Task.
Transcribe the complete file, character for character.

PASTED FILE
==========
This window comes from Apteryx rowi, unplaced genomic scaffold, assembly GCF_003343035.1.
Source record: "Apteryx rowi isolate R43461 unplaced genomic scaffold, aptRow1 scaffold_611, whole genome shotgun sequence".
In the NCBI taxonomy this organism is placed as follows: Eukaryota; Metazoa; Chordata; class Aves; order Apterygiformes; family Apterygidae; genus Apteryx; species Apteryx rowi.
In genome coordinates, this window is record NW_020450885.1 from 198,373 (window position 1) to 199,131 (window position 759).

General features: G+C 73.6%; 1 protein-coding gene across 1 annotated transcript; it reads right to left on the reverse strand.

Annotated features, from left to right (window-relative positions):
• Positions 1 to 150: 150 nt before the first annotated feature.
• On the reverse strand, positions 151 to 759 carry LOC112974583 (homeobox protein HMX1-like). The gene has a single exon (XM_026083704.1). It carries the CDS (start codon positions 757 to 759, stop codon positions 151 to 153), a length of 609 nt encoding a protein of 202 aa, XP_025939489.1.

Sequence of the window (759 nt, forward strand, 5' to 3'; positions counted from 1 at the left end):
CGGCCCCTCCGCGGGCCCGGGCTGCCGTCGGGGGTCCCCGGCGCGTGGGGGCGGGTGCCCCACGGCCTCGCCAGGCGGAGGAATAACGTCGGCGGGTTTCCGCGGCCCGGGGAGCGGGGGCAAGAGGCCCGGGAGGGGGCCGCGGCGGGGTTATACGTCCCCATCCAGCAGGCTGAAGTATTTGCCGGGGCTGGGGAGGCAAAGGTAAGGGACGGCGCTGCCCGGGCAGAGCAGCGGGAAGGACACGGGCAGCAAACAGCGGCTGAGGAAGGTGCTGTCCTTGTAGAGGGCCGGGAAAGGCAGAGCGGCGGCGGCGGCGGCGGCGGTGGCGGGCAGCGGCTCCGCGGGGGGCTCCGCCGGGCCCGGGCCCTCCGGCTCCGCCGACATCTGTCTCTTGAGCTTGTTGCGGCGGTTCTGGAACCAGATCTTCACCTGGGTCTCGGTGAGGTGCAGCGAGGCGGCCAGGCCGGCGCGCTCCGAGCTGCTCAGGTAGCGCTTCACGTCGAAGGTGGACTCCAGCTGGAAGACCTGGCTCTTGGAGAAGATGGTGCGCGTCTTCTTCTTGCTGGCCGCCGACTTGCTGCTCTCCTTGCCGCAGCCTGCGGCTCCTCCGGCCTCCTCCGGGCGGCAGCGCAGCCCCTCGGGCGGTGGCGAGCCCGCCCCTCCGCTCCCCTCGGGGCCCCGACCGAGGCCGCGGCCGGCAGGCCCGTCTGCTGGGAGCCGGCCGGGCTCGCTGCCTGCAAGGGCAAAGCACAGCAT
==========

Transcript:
This window comes from Apteryx rowi, unplaced genomic scaffold, assembly GCF_003343035.1.
Source record: "Apteryx rowi isolate R43461 unplaced genomic scaffold, aptRow1 scaffold_611, whole genome shotgun sequence".
In the NCBI taxonomy this organism is placed as follows: Eukaryota; Metazoa; Chordata; class Aves; order Apterygiformes; family Apterygidae; genus Apteryx; species Apteryx rowi.
In genome coordinates, this window is record NW_020450885.1 from 198,373 (window position 1) to 199,131 (window position 759).

General features: G+C 73.6%; 1 protein-coding gene across 1 annotated transcript; it reads right to left on the reverse strand.

Annotated features, from left to right (window-relative positions):
• Positions 1 to 150: 150 nt before the first annotated feature.
• On the reverse strand, positions 151 to 759 carry LOC112974583 (homeobox protein HMX1-like). The gene has a single exon (XM_026083704.1). It carries the CDS (start codon positions 757 to 759, stop codon positions 151 to 153), a length of 609 nt encoding a protein of 202 aa, XP_025939489.1.

Sequence of the window (759 nt, forward strand, 5' to 3'; positions counted from 1 at the left end):
CGGCCCCTCCGCGGGCCCGGGCTGCCGTCGGGGGTCCCCGGCGCGTGGGGGCGGGTGCCCCACGGCCTCGCCAGGCGGAGGAATAACGTCGGCGGGTTTCCGCGGCCCGGGGAGCGGGGGCAAGAGGCCCGGGAGGGGGCCGCGGCGGGGTTATACGTCCCCATCCAGCAGGCTGAAGTATTTGCCGGGGCTGGGGAGGCAAAGGTAAGGGACGGCGCTGCCCGGGCAGAGCAGCGGGAAGGACACGGGCAGCAAACAGCGGCTGAGGAAGGTGCTGTCCTTGTAGAGGGCCGGGAAAGGCAGAGCGGCGGCGGCGGCGGCGGCGGTGGCGGGCAGCGGCTCCGCGGGGGGCTCCGCCGGGCCCGGGCCCTCCGGCTCCGCCGACATCTGTCTCTTGAGCTTGTTGCGGCGGTTCTGGAACCAGATCTTCACCTGGGTCTCGGTGAGGTGCAGCGAGGCGGCCAGGCCGGCGCGCTCCGAGCTGCTCAGGTAGCGCTTCACGTCGAAGGTGGACTCCAGCTGGAAGACCTGGCTCTTGGAGAAGATGGTGCGCGTCTTCTTCTTGCTGGCCGCCGACTTGCTGCTCTCCTTGCCGCAGCCTGCGGCTCCTCCGGCCTCCTCCGGGCGGCAGCGCAGCCCCTCGGGCGGTGGCGAGCCCGCCCCTCCGCTCCCCTCGGGGCCCCGACCGAGGCCGCGGCCGGCAGGCCCGTCTGCTGGGAGCCGGCCGGGCTCGCTGCCTGCAAGGGCAAAGCACAGCAT